One thing many mechanics have overlooked is the condition of the brake fluid. Using a large flat blade (screwdriver or popsicle stick) lightly scrape the bottom of the brake tank. Remove the scraper and check for the buildup of the sludge. If this is excessive, you should completely flush your brake fluid with fresh fluid. Brake fluid absorbs moisture and any droplets of water in the system can boil in extreme heat and cause air bubbles, leading to a spongy brake pedal and poor braking performance.


10. Fuel System

Your vehicle's engine needs a high flow of clean air to run properly. There are two basic styles of air filters: those that are at the top of the engine, and those that are not. The ones at the top of the engine are usually in a circular container that is secured by one or two butterfly nuts. Those that are not normally inside the box that is mounted on the fender. If you can't see the light through it, it has to be replaced.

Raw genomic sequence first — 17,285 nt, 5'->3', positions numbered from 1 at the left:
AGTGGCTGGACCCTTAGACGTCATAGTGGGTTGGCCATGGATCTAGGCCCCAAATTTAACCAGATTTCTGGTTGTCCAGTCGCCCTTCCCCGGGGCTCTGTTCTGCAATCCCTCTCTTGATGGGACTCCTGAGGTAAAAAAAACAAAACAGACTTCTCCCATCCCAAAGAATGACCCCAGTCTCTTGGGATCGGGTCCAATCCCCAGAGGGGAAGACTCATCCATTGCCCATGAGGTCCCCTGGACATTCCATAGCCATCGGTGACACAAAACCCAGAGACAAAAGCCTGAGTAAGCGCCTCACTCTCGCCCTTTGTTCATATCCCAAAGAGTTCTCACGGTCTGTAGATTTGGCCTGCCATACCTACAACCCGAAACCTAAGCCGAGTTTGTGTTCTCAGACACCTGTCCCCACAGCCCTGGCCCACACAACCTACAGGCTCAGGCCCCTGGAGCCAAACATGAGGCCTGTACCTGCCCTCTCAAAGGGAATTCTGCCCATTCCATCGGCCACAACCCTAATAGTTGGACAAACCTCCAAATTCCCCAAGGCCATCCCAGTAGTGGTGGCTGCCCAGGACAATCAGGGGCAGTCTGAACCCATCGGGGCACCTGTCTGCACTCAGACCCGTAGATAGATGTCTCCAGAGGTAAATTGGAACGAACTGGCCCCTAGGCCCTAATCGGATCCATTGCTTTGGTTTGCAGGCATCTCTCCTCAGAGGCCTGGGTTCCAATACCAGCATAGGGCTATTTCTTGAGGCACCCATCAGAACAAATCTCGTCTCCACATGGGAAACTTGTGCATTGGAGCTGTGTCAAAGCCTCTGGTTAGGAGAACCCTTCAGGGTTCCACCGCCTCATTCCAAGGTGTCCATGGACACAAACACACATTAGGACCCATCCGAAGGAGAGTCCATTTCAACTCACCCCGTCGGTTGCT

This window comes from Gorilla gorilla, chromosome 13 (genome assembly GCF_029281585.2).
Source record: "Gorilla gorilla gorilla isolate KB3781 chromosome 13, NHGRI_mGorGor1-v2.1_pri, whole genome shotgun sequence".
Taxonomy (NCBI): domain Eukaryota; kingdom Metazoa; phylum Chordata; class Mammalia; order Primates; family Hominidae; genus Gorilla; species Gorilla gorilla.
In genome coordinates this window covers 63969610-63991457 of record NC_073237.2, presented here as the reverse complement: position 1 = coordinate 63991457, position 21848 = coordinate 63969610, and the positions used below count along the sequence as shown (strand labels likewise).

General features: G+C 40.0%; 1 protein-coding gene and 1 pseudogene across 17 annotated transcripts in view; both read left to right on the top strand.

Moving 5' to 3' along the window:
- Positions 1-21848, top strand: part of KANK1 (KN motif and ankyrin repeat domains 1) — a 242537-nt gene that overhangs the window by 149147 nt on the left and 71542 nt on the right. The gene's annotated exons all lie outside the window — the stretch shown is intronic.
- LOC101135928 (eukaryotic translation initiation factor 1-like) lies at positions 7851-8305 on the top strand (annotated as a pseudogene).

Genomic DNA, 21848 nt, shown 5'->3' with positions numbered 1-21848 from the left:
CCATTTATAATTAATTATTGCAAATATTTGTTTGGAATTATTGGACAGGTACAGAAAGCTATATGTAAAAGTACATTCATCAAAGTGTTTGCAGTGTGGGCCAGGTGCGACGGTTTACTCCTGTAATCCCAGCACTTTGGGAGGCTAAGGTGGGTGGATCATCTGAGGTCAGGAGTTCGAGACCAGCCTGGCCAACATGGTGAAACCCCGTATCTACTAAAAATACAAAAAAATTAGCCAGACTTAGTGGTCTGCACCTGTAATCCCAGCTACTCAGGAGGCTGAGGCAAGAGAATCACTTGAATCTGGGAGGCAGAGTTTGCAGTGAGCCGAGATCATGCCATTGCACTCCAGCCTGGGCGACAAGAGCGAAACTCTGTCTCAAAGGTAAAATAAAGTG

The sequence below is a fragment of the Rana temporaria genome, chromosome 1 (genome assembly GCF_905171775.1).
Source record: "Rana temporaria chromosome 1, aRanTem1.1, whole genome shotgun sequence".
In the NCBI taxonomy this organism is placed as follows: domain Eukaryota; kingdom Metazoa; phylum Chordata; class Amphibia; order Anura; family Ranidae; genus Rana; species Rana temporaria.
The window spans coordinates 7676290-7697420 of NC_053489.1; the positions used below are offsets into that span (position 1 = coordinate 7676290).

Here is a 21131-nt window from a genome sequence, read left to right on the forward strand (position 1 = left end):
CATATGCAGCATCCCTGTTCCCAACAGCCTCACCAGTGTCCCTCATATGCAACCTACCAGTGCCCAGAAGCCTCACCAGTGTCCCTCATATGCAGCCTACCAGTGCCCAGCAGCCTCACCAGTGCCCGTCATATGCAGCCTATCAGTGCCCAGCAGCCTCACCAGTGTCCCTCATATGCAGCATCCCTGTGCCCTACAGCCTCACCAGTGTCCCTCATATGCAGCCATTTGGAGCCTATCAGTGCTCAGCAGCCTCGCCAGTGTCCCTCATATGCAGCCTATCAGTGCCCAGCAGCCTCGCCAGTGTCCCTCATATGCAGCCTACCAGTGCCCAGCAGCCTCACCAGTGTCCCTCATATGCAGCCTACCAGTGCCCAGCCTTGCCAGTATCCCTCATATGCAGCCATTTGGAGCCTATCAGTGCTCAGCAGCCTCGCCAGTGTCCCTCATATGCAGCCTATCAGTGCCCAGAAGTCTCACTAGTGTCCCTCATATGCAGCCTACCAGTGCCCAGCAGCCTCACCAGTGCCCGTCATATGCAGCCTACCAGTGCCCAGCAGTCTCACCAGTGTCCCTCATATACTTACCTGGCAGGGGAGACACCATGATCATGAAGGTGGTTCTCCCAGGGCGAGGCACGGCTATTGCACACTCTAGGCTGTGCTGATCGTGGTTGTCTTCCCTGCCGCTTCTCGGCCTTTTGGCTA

Depending on the quality of the fuel you normally buy, the fuel filter will normally last between 12,000 and 15,000 miles. Clogged fuel filters can not deliver the amount of fuel your engine needs to run properly. Fuel filters on most carbureted and some throttle body injection engines will be located either on the throttle body / carburetor or between the carburetor and the fuel pump. For other fuel-injected engines, the filter will either be mounted on the bulkhead or under the car near the fuel tank.

How to change the fuel filter depends on where it is located. Most vehicles have a filter located between the pump and the carburetor that can be changed by a straight screwdriver. Fuel filters on some older injected cars are mounted with clamps, while newer vehicles need special tools to remove fuel lines before filter removal.

Now that your engine is getting clean air and fuel, it's time to make sure it can take advantage of it. Over time, fuel injectors and carburetor jets can be clogged with fuel additives and low-quality fuel. Consider fuel system treatments and cleaners, depending on your car's needs. Our associates will be pleased to help you choose the product that will help your engine.